So why this diatribe? Well the habit needed paying for in my case. The Squealing Pig had to go in to have the parking sensors fixed. As Joni Mitchell once sang “you don’t know what you’ve got till its gone” certainly applies to parking sensors.  I am not looking for sympathy here, at least I can afford to get it fixed. As is my custom I popped my bike in the back of the car, that way at least I got a bit of fresh air by taking a slightly scenic long-cut on the way home.

Now I believe that cycling is most definitely a Mode of Transport and not a Dangerous Sport and has many, many benefits one of them being it is fun. I circled away from Marshalls Garage down onto Stourbridge Common and instead of heading home decided to cycle up through to Quy and make a decision then. There is something about cycling as the sun is coming up.

I joined NCN51, cycled through Ditton Meadows, stopped at the crossing on Ditton Lane, where you seem to wait for ages. The motor vehicles have definitely got the priority on that road. Then onto the shared-use path leading off from Thorpe Way. It is a pleasant detour, but why was that path made so narrow?  I sometimes wonder whether the power that be deliberately create narrow shared-use paths to bring cyclists into conflict with pedestrians and dog walkers. There is a master-plan to marginalise cyclists in society.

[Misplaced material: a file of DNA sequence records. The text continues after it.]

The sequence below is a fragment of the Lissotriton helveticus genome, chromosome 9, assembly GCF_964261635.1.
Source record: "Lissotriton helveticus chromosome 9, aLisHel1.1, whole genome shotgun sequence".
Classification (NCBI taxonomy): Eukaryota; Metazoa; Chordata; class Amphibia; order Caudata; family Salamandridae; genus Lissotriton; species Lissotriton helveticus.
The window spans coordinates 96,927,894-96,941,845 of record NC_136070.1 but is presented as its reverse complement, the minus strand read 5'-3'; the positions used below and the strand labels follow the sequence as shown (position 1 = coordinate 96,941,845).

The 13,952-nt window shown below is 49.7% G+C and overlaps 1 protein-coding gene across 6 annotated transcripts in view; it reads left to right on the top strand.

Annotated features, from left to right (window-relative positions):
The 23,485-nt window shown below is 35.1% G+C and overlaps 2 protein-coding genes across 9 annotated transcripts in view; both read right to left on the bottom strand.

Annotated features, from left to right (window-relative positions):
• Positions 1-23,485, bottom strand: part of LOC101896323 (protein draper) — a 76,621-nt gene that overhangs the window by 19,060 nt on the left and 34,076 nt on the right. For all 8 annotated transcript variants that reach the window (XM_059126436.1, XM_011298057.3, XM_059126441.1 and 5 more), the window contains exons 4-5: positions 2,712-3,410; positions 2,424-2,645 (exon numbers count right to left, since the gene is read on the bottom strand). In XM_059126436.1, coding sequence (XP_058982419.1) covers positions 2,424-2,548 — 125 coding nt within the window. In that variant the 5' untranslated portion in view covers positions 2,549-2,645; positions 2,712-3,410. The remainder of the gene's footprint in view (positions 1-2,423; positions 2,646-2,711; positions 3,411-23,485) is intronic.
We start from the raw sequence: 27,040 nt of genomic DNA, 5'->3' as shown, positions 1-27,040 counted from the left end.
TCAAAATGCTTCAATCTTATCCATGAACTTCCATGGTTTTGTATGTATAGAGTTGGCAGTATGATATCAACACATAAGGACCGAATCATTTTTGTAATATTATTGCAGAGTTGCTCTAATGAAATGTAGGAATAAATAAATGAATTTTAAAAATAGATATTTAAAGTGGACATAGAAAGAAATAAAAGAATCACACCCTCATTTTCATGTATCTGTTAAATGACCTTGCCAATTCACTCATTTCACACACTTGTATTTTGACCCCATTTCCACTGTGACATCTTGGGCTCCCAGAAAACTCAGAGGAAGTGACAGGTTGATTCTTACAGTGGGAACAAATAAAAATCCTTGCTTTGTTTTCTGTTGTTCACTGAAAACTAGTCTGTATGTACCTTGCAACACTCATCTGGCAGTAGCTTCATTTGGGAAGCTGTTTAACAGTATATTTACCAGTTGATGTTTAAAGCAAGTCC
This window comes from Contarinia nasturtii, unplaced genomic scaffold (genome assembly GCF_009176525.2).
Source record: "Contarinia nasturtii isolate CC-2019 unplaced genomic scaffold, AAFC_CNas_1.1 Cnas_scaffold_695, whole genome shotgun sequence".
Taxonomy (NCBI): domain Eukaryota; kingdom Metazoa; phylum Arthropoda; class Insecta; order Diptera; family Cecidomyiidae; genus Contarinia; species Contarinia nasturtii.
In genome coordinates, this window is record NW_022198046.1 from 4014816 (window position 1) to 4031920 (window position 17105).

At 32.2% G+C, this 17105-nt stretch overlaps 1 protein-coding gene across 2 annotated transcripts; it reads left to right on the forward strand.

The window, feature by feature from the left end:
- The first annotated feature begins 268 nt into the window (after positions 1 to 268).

Then I passed under the large Cycle sculpture, shown here- but at a different time of year.

The Newmarket Road Park & Ride Cycle route exit

The sight that greeted me was this one – one of a sun rising and lighting up the trees along the edge of the car park. So I pulled off the cycle lane, so as not to block other cyclists and to take my camera out.

Well that was the intention. I then found myself rolling along the ground as my bike slipped away from me. I had no idea what was happening but as I tried to get up and started slipping I realised that I had inadvertently cycled on black ice.

I haven’t fallen off my bike for a while, but this increases the number of accidents that have been related to cycle paths. Personally I would much rather cycle on a cycle path than on the road. However I also agree that there is probably a grain of truth in the suggestion that cycle paths are not safer than roads. Just as cyclists are considered as second-class citizens so are the “special” facilities built for them. My only serious cycle accident was on the road – a car ran into me and broke my collar bone in a SMIDSY.